The Village Voice
October 29, 1991, p.100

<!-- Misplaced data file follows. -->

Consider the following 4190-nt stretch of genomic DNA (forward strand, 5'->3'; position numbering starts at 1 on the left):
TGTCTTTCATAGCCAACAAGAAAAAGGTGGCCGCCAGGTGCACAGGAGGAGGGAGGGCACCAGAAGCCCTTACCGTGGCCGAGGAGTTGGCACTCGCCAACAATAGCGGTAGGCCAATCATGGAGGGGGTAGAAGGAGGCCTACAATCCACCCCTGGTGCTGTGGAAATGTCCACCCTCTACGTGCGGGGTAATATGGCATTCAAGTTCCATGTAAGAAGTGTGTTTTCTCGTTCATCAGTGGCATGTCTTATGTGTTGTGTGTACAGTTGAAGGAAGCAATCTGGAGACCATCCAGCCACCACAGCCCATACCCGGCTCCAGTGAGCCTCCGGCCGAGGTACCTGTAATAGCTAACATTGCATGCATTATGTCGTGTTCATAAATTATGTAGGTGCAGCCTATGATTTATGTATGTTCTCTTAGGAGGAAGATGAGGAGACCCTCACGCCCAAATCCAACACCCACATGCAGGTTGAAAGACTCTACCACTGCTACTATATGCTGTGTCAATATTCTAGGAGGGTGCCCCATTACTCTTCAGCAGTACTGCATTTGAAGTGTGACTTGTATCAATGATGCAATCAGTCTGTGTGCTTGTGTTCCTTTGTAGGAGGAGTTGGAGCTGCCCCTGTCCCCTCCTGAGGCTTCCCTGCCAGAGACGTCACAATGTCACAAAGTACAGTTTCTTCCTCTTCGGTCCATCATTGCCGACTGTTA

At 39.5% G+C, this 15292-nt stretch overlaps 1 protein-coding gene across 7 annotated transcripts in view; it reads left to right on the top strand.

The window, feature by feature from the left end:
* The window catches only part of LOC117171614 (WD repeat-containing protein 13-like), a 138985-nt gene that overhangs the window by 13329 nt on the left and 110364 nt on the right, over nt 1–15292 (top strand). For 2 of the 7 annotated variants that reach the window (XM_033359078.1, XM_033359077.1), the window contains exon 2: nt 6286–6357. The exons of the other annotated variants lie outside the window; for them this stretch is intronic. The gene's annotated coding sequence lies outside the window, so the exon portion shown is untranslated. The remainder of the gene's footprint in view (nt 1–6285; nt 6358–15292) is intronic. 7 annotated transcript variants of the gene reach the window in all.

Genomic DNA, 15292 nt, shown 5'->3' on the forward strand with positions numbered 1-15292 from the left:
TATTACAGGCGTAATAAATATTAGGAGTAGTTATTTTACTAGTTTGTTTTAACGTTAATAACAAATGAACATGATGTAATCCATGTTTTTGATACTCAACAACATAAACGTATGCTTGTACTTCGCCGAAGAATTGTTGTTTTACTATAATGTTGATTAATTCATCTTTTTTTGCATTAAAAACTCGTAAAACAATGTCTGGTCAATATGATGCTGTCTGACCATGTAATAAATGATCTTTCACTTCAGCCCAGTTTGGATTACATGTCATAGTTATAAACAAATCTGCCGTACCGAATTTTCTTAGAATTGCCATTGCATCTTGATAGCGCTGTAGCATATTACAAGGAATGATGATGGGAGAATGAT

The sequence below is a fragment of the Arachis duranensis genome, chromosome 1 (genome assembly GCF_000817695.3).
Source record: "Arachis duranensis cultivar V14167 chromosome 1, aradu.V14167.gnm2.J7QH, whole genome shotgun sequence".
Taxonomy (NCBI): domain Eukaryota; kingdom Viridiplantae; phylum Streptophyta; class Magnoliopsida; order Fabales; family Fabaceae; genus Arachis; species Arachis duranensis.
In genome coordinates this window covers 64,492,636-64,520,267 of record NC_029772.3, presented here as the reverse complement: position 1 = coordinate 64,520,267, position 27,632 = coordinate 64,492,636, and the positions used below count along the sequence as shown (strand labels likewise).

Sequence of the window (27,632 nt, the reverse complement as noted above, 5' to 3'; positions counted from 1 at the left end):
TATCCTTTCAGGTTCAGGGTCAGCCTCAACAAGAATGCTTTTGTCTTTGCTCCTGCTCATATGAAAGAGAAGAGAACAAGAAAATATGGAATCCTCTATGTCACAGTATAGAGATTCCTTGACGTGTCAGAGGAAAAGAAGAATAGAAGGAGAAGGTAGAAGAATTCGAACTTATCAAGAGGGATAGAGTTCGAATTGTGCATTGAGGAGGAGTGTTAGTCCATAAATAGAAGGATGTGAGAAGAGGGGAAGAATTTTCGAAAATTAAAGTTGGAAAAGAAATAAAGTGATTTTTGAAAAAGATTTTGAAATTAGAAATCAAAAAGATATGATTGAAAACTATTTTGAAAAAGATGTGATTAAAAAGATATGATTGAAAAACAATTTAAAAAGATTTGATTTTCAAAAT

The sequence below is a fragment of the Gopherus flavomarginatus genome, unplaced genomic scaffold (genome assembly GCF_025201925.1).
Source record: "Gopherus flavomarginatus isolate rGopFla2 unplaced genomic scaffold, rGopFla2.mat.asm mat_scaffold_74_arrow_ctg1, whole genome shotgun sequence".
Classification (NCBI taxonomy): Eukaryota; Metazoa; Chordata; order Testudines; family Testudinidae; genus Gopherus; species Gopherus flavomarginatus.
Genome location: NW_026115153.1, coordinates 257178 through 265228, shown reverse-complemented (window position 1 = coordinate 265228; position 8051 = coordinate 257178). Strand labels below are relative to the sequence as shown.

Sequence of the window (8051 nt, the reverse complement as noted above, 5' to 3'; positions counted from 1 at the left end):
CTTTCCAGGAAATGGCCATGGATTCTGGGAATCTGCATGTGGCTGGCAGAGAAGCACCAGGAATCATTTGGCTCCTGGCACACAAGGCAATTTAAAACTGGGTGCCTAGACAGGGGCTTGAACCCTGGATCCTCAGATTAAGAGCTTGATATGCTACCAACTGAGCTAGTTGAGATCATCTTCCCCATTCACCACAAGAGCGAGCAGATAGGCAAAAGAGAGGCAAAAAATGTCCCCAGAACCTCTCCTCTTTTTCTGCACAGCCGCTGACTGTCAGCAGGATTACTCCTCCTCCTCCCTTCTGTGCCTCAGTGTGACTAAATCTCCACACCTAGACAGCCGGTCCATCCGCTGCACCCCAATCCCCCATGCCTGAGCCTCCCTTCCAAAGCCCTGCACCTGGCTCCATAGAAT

It is a truth universally acknowledged that a man in possession of a large body of Jane Austen's work must fall in love with her. Or write a play about a man who does. In The Novelist (Theatre Row), Howard Fast has written a fictional, Austenesque account of a romance between Jane Austen in the last months of her life and a dashing Navy captain. It will tickle Austen fans longing for a spark-striking rematch of the spirited Ms. Bennett and the proud Mr. Darcy. Its repartee takes off on romance writing, and society in high style. Director Sam Schacht's production prances with the pianoforte-precision of a minuet. Its staging is a study in contrast and symmetry. Gretchen Walther's Austen is a small, bony woman of delicate, nervous fingerings, coiled within her self-drawn domestic walls. She faces off dramatically against Will Lyman's towering captain of wars, whose animal grace, sweeping gestures, and sexual energy finally master her. Lyman is convincing as the lover, but Walther's complex, intelligent performance deepens this portrayal of middle-aged courtship with its wit, knowingness, and joy shadowed by death. When Fast begins to lose his heroine, however, he also loses his model and some of his footing. For though never mawkish, the second act's farewell scene are awkward, as if with the embarrassed knowledge that Jane - master of restraint and the orderly ending - would never have gone the doomed-lover route.